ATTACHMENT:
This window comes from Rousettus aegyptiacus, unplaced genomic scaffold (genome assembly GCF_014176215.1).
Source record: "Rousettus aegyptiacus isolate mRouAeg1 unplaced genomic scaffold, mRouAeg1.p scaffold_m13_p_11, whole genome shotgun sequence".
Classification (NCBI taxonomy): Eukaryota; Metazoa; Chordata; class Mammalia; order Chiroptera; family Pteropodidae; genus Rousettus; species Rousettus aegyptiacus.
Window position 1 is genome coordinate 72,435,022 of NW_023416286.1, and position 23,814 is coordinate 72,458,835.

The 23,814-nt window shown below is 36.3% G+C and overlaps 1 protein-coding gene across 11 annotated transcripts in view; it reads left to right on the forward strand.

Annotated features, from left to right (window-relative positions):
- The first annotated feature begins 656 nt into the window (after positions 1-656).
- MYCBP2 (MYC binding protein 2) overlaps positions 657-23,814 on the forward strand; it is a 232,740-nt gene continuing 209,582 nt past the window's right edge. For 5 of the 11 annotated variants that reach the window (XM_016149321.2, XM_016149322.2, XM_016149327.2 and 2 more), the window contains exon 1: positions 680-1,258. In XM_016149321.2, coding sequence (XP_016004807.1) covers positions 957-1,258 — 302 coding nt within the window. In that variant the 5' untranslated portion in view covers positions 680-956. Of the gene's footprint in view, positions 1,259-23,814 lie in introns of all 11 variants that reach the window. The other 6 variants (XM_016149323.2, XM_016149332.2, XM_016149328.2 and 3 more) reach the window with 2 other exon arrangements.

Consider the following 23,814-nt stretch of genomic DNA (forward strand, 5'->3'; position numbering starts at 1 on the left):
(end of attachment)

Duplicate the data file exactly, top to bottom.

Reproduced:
This window comes from Rousettus aegyptiacus, unplaced genomic scaffold (genome assembly GCF_014176215.1).
Source record: "Rousettus aegyptiacus isolate mRouAeg1 unplaced genomic scaffold, mRouAeg1.p scaffold_m13_p_11, whole genome shotgun sequence".
Classification (NCBI taxonomy): Eukaryota; Metazoa; Chordata; class Mammalia; order Chiroptera; family Pteropodidae; genus Rousettus; species Rousettus aegyptiacus.
Window position 1 is genome coordinate 72,435,022 of NW_023416286.1, and position 23,814 is coordinate 72,458,835.

The 23,814-nt window shown below is 36.3% G+C and overlaps 1 protein-coding gene across 11 annotated transcripts in view; it reads left to right on the forward strand.

Annotated features, from left to right (window-relative positions):
- The first annotated feature begins 656 nt into the window (after positions 1-656).
- MYCBP2 (MYC binding protein 2) overlaps positions 657-23,814 on the forward strand; it is a 232,740-nt gene continuing 209,582 nt past the window's right edge. For 5 of the 11 annotated variants that reach the window (XM_016149321.2, XM_016149322.2, XM_016149327.2 and 2 more), the window contains exon 1: positions 680-1,258. In XM_016149321.2, coding sequence (XP_016004807.1) covers positions 957-1,258 — 302 coding nt within the window. In that variant the 5' untranslated portion in view covers positions 680-956. Of the gene's footprint in view, positions 1,259-23,814 lie in introns of all 11 variants that reach the window. The other 6 variants (XM_016149323.2, XM_016149332.2, XM_016149328.2 and 3 more) reach the window with 2 other exon arrangements.

Consider the following 23,814-nt stretch of genomic DNA (forward strand, 5'->3'; position numbering starts at 1 on the left):